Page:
Real history is often complex and not given to simple stories. The Revolutionary War was in many ways a civil war, especially on the frontier. Above left is a Captain in the patriot Green Mountain Continental Rangers and on the right is a Sargent in the loyalist King's Rangers. Both groups were formed from colonial militias. Although much of their uniform is very similar, a variety of colors and styles were deployed by the various troops' uniforms who took part in the Revolutionary War. This image is somewhat in the style used by Charles M. Lefferts who researched and made water colors of Revolutionary War uniforms over a 30 year period. The link on his name connects to an index (with hyperlinks) of 70 plus of Lefferts paintings.
Between the French and Indian War and the Revolutionary War, New Hampshire and New York continued to dispute their claims on what became to be called the New Hampshire grants, especially in today's southwest Vermont around Bennington. New York tried to assert their control forcibly which led to the organization of the Green Mountain Boys, a militia led by Ethan Allen and his second in command, Seth Warner. After several violent confrontations, New York put bounties on the capture of Allen, Warner, and others. But before resolution was reached, the Revolutionary War broke out and in May of 1775 the Allen led Green Mountain Boys were crucial in capturing Fort Ticonderoga from the British,. The canon captured at Ticonderoga and Crown Point were transported to Boston and were critical in forcing the British to abandon Boston's occupation early in the war.
Allen and Warner then traveled to Philadelphia petitioning the Continental Congress for the Green Mountain Boys to be organized into a Continental Army regiment. Congress directed New York to organize and outfit the regiment. New York reluctantly did so despite the arrest warrants they had issued against Allen and Warner. Surprisingly, the Green Mountain Boys elected Seth Warner and not Allen as their Lieutenant Colonel and leader. Thus Warner became the commander at the Battle of Hubbardton, the only Revolutionary War battle on Vermont soil. During this same time period, Robert Rogers offered his service to George Washington but Washington distrusted him and arrested him as a spy. Escaping Washington's custody, Rogers then organized for the British the Queen's Rangers, although many of the original Roger's Rangers joined with the patriots. Real history is often complex.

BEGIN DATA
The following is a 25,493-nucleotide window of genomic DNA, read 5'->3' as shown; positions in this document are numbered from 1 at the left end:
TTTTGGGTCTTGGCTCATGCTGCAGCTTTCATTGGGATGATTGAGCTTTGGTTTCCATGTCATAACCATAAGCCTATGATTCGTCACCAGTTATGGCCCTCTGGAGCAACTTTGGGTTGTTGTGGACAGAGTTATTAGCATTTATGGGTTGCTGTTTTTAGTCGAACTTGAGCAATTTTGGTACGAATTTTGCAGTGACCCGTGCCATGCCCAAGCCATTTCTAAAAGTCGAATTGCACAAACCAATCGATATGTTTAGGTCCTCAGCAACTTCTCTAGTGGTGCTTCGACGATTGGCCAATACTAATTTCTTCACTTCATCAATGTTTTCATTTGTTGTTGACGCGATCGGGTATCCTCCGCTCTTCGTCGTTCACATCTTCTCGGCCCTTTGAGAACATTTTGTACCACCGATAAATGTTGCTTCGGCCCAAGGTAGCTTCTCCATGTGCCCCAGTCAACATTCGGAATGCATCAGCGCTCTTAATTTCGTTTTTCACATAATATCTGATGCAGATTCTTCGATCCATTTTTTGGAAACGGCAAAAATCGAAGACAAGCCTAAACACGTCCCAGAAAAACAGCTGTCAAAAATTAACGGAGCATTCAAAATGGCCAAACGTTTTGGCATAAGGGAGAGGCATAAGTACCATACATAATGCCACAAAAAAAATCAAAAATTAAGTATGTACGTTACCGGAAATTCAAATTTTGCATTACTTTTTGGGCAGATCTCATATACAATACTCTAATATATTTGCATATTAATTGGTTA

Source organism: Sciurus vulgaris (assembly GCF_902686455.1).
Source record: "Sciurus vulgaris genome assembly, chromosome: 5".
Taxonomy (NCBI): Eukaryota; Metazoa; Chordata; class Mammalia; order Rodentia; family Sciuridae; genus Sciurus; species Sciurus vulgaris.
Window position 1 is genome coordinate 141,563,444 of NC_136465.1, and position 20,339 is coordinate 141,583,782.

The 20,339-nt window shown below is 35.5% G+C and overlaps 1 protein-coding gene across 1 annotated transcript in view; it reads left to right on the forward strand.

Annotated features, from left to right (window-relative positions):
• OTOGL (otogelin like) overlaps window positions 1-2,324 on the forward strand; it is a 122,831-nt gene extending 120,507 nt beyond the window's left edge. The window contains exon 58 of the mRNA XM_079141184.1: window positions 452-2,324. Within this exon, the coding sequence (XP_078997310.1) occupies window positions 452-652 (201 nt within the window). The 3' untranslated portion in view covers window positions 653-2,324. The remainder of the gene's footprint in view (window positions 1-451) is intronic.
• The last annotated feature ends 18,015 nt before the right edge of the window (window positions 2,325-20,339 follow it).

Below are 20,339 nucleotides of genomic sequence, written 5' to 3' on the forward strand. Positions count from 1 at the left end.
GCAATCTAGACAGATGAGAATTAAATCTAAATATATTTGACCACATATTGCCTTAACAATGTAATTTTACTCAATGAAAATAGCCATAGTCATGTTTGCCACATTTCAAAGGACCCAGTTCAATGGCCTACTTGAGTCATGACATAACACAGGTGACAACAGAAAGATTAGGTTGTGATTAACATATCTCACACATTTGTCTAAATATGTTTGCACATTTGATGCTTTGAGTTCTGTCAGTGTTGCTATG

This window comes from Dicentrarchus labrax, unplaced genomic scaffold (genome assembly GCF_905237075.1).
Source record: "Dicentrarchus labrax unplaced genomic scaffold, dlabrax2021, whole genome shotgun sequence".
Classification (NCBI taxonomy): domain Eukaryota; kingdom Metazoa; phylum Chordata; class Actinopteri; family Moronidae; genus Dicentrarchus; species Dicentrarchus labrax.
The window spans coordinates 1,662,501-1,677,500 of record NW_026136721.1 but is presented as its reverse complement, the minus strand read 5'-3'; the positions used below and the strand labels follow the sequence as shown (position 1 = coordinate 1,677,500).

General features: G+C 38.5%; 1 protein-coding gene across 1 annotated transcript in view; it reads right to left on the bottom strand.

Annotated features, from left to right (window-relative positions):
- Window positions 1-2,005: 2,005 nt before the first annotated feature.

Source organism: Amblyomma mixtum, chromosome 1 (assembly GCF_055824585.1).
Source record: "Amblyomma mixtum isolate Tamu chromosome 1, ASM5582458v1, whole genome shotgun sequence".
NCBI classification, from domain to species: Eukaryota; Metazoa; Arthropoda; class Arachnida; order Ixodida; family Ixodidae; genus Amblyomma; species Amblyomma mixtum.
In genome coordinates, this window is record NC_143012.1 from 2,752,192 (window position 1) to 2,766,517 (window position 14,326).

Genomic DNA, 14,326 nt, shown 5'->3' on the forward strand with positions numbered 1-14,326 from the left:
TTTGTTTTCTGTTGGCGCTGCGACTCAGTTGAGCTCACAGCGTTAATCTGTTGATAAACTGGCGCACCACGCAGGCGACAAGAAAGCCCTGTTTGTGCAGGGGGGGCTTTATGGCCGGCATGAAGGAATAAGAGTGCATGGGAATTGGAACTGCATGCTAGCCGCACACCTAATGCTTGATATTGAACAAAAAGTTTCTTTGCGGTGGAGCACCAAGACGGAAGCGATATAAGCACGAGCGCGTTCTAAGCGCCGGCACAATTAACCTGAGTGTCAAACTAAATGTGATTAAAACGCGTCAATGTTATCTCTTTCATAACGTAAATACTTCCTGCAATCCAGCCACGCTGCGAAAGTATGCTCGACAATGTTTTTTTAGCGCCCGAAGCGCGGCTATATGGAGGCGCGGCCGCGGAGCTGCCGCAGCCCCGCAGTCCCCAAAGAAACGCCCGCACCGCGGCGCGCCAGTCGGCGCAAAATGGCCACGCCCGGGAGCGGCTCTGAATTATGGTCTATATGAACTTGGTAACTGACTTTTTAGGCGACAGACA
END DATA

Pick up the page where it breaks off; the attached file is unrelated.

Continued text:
These images are part of an ongoing VT History Photo Essay Project. The project objective seeks to explore VT history through images that also reflect the art and photography of the respective time period. Eventually the best images will be curated into a gallery on the website. Unless otherwise specified, the history is sourced from the excellent book by Charles t. Morrisey: Vermont - A History.